Hate crimes are defined as criminal acts committed against those who belong to certain social, religious, ethnic or other group.
That secular discrimination seems to be on the rise once more. When I wrote about the subject in 2002, prompted by no less than a half dozen acts of anti-Semitic vandalism at synagogues and parks in Canarsie, the Anti-Defamation League reported that after a 10-year decline, anti-Semitism was on the rise.
The ADL reported an increase in anti-Semitic incidents across the U.S. last year. New York City had more than 150, with about one-third occurring in Brooklyn.
Catching and convicting hate crime suspects may not be a sufficient deterrent. Perhaps, as a part of the punishment for such crimes, some sort of extracurricular education should be mandated. In the case of anti-Semitism, those found guilty should – at their own expense – be forced to visit and tour the United States Holocaust Memorial Museum in Washington, DC, to get a glimpse of what resulted from widespread prejudice against Jews in Europe 75 years ago.  Actually, a journey to the memorial sites across Poland and Germany, where millions of Jews were exterminated, might also carry great weight in judgments for those convicted of anti-Semitic hate crimes. It’s hard to imagine that even the most insensitive individuals would not be moved by such outings.
The recent surge of anti-Semitism is a clear indication that bigotry and intolerance have neither boundaries nor time limits.
Above all, we must remember that throughout history it has been demonstrated time and again that the outcome of ignoring evil commonly results in terrible consequences.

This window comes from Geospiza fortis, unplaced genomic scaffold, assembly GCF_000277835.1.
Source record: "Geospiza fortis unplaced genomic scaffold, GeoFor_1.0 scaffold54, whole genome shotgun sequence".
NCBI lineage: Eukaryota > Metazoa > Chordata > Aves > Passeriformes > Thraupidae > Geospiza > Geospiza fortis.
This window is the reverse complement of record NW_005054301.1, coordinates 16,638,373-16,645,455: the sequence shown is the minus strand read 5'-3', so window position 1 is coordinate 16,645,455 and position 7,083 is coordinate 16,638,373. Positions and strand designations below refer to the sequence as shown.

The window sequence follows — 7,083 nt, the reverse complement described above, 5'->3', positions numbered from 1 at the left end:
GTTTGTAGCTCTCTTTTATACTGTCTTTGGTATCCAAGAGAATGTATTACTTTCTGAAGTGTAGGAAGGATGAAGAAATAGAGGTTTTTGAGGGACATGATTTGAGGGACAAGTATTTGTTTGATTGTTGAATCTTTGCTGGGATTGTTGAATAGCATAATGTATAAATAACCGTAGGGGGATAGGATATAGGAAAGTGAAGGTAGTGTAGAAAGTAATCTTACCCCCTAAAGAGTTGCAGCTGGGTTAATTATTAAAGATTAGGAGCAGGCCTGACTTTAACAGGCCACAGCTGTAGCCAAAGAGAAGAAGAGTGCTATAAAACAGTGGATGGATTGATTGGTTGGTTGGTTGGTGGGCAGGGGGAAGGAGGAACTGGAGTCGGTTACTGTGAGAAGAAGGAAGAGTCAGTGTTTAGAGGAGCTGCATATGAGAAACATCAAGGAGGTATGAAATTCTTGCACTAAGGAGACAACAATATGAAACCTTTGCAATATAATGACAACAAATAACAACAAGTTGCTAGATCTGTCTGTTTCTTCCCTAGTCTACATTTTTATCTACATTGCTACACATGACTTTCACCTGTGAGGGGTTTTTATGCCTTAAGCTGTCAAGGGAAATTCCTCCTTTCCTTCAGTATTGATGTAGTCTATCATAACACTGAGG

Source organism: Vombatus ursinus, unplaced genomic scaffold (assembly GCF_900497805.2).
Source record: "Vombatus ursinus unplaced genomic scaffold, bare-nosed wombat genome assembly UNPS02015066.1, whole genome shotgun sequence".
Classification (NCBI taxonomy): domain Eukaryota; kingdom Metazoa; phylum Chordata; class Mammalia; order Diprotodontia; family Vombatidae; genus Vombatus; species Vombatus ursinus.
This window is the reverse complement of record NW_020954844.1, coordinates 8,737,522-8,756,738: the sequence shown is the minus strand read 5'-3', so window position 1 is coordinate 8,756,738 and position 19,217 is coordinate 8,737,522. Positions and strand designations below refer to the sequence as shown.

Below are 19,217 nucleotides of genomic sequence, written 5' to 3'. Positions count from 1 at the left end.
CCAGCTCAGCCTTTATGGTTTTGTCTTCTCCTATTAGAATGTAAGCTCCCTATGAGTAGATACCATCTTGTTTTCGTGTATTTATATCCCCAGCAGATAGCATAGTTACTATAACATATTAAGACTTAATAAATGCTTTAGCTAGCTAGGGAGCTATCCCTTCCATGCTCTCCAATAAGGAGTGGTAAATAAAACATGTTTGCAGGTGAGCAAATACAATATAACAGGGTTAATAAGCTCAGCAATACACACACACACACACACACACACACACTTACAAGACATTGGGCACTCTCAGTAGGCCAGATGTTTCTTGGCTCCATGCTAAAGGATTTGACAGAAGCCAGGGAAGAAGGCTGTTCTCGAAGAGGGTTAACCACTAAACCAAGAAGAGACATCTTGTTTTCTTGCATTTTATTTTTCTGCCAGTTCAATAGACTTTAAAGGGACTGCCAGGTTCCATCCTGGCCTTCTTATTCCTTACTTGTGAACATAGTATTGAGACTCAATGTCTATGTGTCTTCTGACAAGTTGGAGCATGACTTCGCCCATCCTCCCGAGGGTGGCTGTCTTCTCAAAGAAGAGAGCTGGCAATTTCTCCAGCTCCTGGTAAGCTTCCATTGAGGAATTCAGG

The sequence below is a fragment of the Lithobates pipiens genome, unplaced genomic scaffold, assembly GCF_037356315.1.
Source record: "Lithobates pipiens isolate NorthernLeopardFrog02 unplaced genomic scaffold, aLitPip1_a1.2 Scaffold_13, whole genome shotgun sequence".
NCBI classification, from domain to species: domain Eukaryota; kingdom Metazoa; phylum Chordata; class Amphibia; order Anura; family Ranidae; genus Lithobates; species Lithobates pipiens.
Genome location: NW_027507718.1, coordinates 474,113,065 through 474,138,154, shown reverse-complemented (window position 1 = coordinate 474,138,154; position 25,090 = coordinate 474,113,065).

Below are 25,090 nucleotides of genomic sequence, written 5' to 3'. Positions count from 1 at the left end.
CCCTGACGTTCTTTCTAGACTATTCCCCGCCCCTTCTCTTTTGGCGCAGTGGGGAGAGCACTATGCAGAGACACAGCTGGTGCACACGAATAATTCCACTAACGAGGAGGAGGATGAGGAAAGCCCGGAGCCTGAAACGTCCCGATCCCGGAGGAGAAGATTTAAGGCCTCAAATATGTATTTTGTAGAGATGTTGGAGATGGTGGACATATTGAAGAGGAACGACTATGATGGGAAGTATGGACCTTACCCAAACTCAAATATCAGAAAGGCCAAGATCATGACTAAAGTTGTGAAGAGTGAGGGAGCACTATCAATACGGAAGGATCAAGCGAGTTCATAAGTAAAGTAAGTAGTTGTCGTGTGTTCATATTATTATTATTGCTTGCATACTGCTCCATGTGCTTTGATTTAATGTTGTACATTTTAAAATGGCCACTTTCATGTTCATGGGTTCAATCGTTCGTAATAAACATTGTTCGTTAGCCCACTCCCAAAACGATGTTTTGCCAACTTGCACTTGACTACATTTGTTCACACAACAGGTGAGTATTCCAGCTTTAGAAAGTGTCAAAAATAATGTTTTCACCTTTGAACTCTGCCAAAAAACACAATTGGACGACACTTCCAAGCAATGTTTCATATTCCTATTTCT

Widespread Anti-Semitism Rears Its Ugly Head (August 1, 2002)

In the last year there has been an astonishing resurgence of anti-Semitism at a level that hasn’t been seen since the Nazis plotted the annihilation of every Jew on the planet. It was no doubt triggered by the ongoing Arab-Israeli conflict. Yet, most of the incidents have taken place outside of Israel.
In a recent survey conducted by the Anti-Defamation League (ADL), it was reported that 17 percent of Americans possess "hard-core" anti-Semitic views. The group also said the trend was a reversal of what had been a 10-year decline.
You don’t have to be Jewish to be appalled and disgusted by that finding. In fact, the survey also revealed that a majority of Americans harbor some kind of prejudice.
Here in Canarsie during that same period there have been no less than half a dozen periodic incidents of anti-Semitic vandalism in parks and directed at local synagogues. To date, no one has been charged with these bias attacks.
According to the ADL, from September 2000, at the start of the current Muslim infitada, through last fall, there were literally hundreds of episodes of anti-Semitism just in France, with most in and around Paris. In addition to scores of firebombing of French synagogues, just before last Rosh Hashanah, 200 Arabs attacked Jews on the Champs Elysees. The pace subsequently picked up.